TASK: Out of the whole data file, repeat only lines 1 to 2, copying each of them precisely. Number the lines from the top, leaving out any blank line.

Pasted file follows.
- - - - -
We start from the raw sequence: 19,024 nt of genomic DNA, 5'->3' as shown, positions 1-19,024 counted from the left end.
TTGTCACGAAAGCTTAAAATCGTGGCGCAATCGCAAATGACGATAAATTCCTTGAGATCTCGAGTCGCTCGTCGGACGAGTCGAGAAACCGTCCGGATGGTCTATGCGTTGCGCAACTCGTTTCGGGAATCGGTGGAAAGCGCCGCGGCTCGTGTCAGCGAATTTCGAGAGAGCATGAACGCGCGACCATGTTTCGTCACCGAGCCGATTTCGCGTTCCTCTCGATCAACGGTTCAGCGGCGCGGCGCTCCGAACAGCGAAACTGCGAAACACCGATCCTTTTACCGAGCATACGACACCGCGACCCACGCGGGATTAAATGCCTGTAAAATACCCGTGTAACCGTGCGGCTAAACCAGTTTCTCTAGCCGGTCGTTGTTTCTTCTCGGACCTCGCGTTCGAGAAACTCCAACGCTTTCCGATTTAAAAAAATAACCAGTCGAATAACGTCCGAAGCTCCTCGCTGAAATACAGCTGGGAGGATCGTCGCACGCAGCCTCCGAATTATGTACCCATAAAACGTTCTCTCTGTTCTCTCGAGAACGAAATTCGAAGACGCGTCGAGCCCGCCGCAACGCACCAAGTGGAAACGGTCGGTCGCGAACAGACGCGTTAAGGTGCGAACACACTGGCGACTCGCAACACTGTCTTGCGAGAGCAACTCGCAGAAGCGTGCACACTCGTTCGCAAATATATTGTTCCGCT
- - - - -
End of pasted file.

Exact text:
We start from the raw sequence: 19,024 nt of genomic DNA, 5'->3' as shown, positions 1-19,024 counted from the left end.
TTGTCACGAAAGCTTAAAATCGTGGCGCAATCGCAAATGACGATAAATTCCTTGAGATCTCGAGTCGCTCGTCGGACGAGTCGAGAAACCGTCCGGATGGTCTATGCGTTGCGCAACTCGTTTCGGGAATCGGTGGAAAGCGCCGCGGCTCGTGTCAGCGAATTTCGAGAGAGCATGAACGCGCGACCATGTTTCGTCACCGAGCCGATTTCGCGTTCCTCTCGATCAACGGTTCAGCGGCGCGGCGCTCCGAACAGCGAAACTGCGAAACACCGATCCTTTTACCGAGCATACGACACCGCGACCCACGCGGGATTAAATGCCTGTAAAATACCCGTGTAACCGTGCGGCTAAACCAGTTTCTCTAGCCGGTCGTTGTTTCTTCTCGGACCTCGCGTTCGAGAAACTCCAACGCTTTCCGATTTAAAAAAATAACCAGTCGAATAACGTCCGAAGCTCCTCGCTGAAATACAGCTGGGAGGATCGTCGCACGCAGCCTCCGAATTATGTACCCATAAAACGTTCTCTCTGTTCTCTCGAGAACGAAATTCGAAGACGCGTCGAGCCCGCCGCAACGCACCAAGTGGAAACGGTCGGTCGCGAACAGACGCGTTAAGGTGCGAACACACTGGCGACTCGCAACACTGTCTTGCGAGAGCAACTCGCAGAAGCGTGCACACTCGTTCGCAAATATATTGTTCCGCT